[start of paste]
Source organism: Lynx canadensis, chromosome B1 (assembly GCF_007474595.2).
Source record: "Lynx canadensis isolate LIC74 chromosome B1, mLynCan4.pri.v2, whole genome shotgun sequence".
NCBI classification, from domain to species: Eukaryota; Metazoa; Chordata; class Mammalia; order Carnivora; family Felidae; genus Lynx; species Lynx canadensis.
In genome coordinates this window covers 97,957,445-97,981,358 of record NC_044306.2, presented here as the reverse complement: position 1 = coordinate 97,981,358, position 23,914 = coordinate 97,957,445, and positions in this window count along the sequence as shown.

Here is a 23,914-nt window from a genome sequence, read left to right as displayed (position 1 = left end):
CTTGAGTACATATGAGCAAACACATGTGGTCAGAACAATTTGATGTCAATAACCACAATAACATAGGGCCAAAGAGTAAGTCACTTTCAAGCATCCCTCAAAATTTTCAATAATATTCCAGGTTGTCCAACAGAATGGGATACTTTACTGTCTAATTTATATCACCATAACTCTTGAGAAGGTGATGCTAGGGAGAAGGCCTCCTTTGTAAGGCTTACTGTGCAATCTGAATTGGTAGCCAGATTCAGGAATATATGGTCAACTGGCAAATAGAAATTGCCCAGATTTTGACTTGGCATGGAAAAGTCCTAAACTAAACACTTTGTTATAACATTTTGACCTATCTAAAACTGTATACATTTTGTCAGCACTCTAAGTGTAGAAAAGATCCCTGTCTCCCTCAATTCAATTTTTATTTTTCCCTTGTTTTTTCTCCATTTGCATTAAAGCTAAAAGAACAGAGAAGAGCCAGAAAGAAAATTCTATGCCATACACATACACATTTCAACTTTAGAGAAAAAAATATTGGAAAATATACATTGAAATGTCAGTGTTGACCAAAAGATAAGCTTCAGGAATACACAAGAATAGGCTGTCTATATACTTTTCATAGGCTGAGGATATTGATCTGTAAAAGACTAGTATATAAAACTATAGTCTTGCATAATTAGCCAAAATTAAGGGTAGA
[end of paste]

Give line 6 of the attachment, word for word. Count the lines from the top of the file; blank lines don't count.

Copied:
CTTGAGTACATATGAGCAAACACATGTGGTCAGAACAATTTGATGTCAATAACCACAATAACATAGGGCCAAAGAGTAAGTCACTTTCAAGCATCCCTCAAAATTTTCAATAATATTCCAGGTTGTCCAACAGAATGGGATACTTTACTGTCTAATTTATATCACCATAACTCTTGAGAAGGTGATGCTAGGGAGAAGGCCTCCTTTGTAAGGCTTACTGTGCAATCTGAATTGGTAGCCAGATTCAGGAATATATGGTCAACTGGCAAATAGAAATTGCCCAGATTTTGACTTGGCATGGAAAAGTCCTAAACTAAACACTTTGTTATAACATTTTGACCTATCTAAAACTGTATACATTTTGTCAGCACTCTAAGTGTAGAAAAGATCCCTGTCTCCCTCAATTCAATTTTTATTTTTCCCTTGTTTTTTCTCCATTTGCATTAAAGCTAAAAGAACAGAGAAGAGCCAGAAAGAAAATTCTATGCCATACACATACACATTTCAACTTTAGAGAAAAAAATATTGGAAAATATACATTGAAATGTCAGTGTTGACCAAAAGATAAGCTTCAGGAATACACAAGAATAGGCTGTCTATATACTTTTCATAGGCTGAGGATATTGATCTGTAAAAGACTAGTATATAAAACTATAGTCTTGCATAATTAGCCAAAATTAAGGGTAGA